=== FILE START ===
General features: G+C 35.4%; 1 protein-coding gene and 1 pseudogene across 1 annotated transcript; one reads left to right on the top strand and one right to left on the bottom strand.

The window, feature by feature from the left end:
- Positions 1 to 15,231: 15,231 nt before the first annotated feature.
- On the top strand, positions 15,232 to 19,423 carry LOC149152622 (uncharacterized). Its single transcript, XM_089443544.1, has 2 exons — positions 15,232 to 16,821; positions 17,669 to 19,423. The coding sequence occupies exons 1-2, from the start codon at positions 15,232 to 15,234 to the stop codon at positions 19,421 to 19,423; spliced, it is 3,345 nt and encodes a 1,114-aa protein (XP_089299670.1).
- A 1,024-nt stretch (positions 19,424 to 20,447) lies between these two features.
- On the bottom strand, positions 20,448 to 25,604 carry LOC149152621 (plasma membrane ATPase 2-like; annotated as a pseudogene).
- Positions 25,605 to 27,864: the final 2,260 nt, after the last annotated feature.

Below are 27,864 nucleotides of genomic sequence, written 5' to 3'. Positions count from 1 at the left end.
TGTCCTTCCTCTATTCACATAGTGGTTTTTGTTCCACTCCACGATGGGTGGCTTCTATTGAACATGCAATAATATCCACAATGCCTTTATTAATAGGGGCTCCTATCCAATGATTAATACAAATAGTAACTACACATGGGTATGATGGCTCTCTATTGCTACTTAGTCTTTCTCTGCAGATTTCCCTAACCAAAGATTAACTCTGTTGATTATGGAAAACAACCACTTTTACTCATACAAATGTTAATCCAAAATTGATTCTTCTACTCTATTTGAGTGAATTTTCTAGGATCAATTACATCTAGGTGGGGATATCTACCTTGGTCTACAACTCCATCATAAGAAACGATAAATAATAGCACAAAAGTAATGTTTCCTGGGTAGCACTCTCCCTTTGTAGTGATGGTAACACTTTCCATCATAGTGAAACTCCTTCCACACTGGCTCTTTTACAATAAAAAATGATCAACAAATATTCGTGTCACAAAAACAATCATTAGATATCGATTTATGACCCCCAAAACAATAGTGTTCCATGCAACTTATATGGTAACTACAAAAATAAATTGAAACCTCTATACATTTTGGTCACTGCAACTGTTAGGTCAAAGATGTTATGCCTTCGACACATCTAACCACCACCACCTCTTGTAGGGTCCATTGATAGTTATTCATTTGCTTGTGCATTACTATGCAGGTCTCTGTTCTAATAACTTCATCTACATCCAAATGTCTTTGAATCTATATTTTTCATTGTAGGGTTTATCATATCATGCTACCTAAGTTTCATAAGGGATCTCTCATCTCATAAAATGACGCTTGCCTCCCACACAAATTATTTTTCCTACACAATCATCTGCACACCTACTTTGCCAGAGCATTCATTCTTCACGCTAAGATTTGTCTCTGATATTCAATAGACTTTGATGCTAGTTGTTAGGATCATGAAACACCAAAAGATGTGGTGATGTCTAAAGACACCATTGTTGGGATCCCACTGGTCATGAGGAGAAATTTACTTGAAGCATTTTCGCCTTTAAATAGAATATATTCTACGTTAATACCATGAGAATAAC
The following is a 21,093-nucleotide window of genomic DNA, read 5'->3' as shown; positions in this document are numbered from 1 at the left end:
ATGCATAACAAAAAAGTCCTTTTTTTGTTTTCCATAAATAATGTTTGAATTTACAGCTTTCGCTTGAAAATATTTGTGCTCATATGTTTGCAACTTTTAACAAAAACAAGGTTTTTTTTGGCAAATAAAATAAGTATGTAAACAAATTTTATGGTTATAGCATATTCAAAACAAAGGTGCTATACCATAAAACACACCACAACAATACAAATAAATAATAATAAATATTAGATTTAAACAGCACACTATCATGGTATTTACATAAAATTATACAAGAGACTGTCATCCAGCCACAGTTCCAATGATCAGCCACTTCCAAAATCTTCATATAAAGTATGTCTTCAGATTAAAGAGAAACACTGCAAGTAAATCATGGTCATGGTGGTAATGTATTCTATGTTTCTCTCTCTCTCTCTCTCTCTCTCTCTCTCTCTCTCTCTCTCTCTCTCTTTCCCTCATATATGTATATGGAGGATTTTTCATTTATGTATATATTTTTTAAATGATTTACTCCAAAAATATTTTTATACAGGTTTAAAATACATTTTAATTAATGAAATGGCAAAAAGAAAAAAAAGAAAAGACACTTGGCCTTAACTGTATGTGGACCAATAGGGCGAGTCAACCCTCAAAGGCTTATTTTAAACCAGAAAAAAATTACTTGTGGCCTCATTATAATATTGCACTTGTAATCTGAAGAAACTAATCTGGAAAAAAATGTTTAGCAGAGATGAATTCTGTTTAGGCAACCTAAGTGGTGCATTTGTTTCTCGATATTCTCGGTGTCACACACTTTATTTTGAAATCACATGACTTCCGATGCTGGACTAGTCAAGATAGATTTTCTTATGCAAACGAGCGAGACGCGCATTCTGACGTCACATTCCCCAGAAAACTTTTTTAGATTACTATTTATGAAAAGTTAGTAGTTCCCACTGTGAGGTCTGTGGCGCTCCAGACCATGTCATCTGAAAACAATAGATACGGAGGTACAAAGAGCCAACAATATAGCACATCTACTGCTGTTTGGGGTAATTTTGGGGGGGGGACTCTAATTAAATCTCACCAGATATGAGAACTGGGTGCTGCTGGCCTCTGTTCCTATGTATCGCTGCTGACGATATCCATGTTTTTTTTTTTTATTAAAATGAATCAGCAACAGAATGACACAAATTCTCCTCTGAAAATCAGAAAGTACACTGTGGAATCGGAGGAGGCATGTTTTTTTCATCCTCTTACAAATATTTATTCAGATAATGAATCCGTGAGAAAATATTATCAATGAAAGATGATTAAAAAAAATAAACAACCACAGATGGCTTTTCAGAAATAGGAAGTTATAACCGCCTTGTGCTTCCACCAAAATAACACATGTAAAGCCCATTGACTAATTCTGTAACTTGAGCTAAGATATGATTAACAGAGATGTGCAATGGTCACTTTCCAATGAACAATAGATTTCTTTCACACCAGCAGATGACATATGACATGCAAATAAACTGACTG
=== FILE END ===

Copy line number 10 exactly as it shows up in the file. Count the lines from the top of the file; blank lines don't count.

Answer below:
The following is a 21,093-nucleotide window of genomic DNA, read 5'->3' as shown; positions in this document are numbered from 1 at the left end: